- Hardcover: 192 pages
- Publisher: Praeger (May 23, 1996)
- Language: English
- ISBN-10: 0275954757
- ISBN-13: 978-0275954758
- Product Dimensions: 6.1 x 0.5 x 9.2 inches
- Shipping Weight: 14.4 ounces (View shipping rates and policies)
- Average Customer Review: 3 customer reviews
- Amazon Best Sellers Rank: #1,051,669 in Books (See Top 100 in Books)
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The Decision to Drop the Atomic Bomb
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"Readers will be indebted to Wainstock for his use of US Strategic Bombing Survey interrogations of Japanese leaders as well as material from the Kido Family Documents at the National Diet Library in Tokyo....Wainstock makes an honest effort to examine all sides of the subject."-Parameters
?Readers will be indebted to Wainstock for his use of US Strategic Bombing Survey interrogations of Japanese leaders as well as material from the Kido Family Documents at the National Diet Library in Tokyo....Wainstock makes an honest effort to examine all sides of the subject.?-Parameters
About the Author
DENNIS D. WAINSTOCK is an Associate Professor of History at Salem-Teikyo University in Salem, West Virginia. He is the author of The Turning Point: The 1968 Presidential Campaign.
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Top customer reviews
I think the reviewer talking about a "deep lack of knowledge about the wider period in time surrounding the narrowly focused events he(ie. the author) describes", is clearly exaggerating or out of his mind. Given the research necessary to produce this book, I don't need to give the author the benefit of the doubt in terms of his knowldege of the "wider period" mentioned. You can't write such an exceptional book if you know only the "narrowly focused events" that appear in the research.
Also, despite the subject, I think it is very easily read and offers many insights into one of the most controversial decision of the 20th century (of all times?).
Whatever one can say, the US is still the only country on the planet to have used atomic bombs on human beings (and Japan the only country to have been at the receiving end of it). A fact that some (of course (?) only Americans) take with pride, but which has to be accompanied with tremendous guilt and questioning for having unleashed such a terribly destructive power on defenseless civilians. Still a huge ethical issue nowadays, in my opinion.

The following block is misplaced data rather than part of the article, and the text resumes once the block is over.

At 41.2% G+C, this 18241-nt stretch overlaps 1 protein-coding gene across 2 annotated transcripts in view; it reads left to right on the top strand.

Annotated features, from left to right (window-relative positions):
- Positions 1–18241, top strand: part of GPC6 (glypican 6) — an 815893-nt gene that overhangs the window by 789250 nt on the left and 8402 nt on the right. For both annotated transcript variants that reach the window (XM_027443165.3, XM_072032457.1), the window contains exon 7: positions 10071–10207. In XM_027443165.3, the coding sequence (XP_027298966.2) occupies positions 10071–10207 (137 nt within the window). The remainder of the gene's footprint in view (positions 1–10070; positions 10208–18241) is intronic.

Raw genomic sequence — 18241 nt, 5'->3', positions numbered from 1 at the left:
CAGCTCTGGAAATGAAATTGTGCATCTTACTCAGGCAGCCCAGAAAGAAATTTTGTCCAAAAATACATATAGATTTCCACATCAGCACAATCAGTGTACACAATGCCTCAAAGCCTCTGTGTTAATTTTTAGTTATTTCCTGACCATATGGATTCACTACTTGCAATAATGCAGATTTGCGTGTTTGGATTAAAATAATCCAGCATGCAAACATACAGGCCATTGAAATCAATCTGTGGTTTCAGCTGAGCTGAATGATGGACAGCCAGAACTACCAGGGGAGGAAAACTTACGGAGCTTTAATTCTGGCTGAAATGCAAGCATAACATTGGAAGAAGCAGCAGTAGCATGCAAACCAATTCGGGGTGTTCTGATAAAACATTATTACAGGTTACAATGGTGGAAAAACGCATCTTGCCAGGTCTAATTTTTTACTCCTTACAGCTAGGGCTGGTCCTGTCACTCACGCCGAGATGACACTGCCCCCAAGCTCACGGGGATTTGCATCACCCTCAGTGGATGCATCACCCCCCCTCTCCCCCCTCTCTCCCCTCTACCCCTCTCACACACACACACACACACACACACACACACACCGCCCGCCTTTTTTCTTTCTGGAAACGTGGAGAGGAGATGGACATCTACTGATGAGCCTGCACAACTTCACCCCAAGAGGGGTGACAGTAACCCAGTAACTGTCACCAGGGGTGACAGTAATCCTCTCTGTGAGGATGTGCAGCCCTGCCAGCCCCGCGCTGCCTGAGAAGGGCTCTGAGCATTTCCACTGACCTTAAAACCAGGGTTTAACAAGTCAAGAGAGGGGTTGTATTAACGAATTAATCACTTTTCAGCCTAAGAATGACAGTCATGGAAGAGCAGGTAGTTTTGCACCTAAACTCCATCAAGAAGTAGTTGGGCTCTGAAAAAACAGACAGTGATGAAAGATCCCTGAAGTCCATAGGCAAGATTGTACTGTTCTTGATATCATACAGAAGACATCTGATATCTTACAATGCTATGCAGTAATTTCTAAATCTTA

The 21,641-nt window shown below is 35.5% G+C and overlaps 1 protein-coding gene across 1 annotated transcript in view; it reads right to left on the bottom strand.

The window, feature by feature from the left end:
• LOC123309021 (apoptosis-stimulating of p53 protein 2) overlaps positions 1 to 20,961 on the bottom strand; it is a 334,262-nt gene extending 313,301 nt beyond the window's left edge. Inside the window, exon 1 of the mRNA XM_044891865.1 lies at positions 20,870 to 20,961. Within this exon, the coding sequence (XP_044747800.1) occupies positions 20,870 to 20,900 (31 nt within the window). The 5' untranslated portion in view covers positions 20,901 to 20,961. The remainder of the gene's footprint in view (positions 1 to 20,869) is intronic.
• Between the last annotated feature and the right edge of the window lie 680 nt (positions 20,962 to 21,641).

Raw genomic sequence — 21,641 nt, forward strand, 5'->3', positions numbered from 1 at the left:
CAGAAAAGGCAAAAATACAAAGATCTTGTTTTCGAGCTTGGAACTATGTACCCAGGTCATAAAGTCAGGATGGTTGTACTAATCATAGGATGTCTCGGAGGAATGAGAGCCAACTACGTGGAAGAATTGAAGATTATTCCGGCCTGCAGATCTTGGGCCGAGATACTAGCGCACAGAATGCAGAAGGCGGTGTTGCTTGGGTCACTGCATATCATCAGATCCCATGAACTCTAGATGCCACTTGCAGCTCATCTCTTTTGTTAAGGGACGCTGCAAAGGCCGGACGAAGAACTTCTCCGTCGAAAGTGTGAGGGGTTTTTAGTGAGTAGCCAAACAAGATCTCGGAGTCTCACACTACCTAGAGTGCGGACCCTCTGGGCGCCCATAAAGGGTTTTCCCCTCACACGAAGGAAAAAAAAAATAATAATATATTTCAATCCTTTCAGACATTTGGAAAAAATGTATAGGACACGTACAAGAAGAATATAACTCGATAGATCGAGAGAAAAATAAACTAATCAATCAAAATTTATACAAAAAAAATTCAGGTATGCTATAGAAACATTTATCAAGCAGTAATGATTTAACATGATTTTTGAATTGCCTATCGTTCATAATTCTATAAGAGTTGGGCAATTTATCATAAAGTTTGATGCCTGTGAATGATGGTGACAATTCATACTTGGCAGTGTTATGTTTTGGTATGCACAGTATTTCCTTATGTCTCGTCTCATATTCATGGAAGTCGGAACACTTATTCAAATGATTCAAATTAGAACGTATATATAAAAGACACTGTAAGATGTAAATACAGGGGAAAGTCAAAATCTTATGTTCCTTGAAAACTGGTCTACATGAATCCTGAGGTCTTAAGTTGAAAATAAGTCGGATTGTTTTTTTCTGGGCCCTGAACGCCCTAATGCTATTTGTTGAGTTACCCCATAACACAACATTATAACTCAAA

The most interesting part of the book to me dealt with the Japanese "peace party". There were some who wanted to avoid the war altogether and tried to arrange a meeting with Roosevelt to defuse tentions. Even in 1942 there were a few clear sighted individuals who knew the war could not be won and wanted to start negotiations with the U.S. This tale only shows how fully the militarists were in control. Overall, however, the writing style here is dry and academic. The details that bring history to life are occasionally present but can't overcome the less than riveting presentation. This isn't something to bring to the beach. You'll have to have a serious interest in the topic in order to like it.
The author appropriately confines his personal views to the back of the book where they belong. He says repeatedly that the allied policy of unconditional surrender was "a policy of revenge". This is flat wrong and betrays a deep lack of knowledge about the wider period in time surrounding the narrowly focused events he describes. Unconditional surrender was a response to the lessons of World War I as well as the policies of appeasement that resulted in the Second World War. It's aim was to end the war without laying the seeds of future conflict. The fact that Germany and Japan have not been a threat to world peace since 1945 proves the value of this policy. Wainstock tells us that if we had only been willing to negotiate with the likes of Hitler and his pals we could have ended the war earlier and saved a lot of lives. I'm sure he hopes our government will take this approach the next time we're confronted with two powerful dictatorships bent on conquest. Let's head to the negotiating table and work out a deal - they'll be reasonable. Hey, everybody's got the right to second guess the decisions taken a half-century ago during the largest war the world has ever seen. At least the line between opinion and fact remains solid in this book.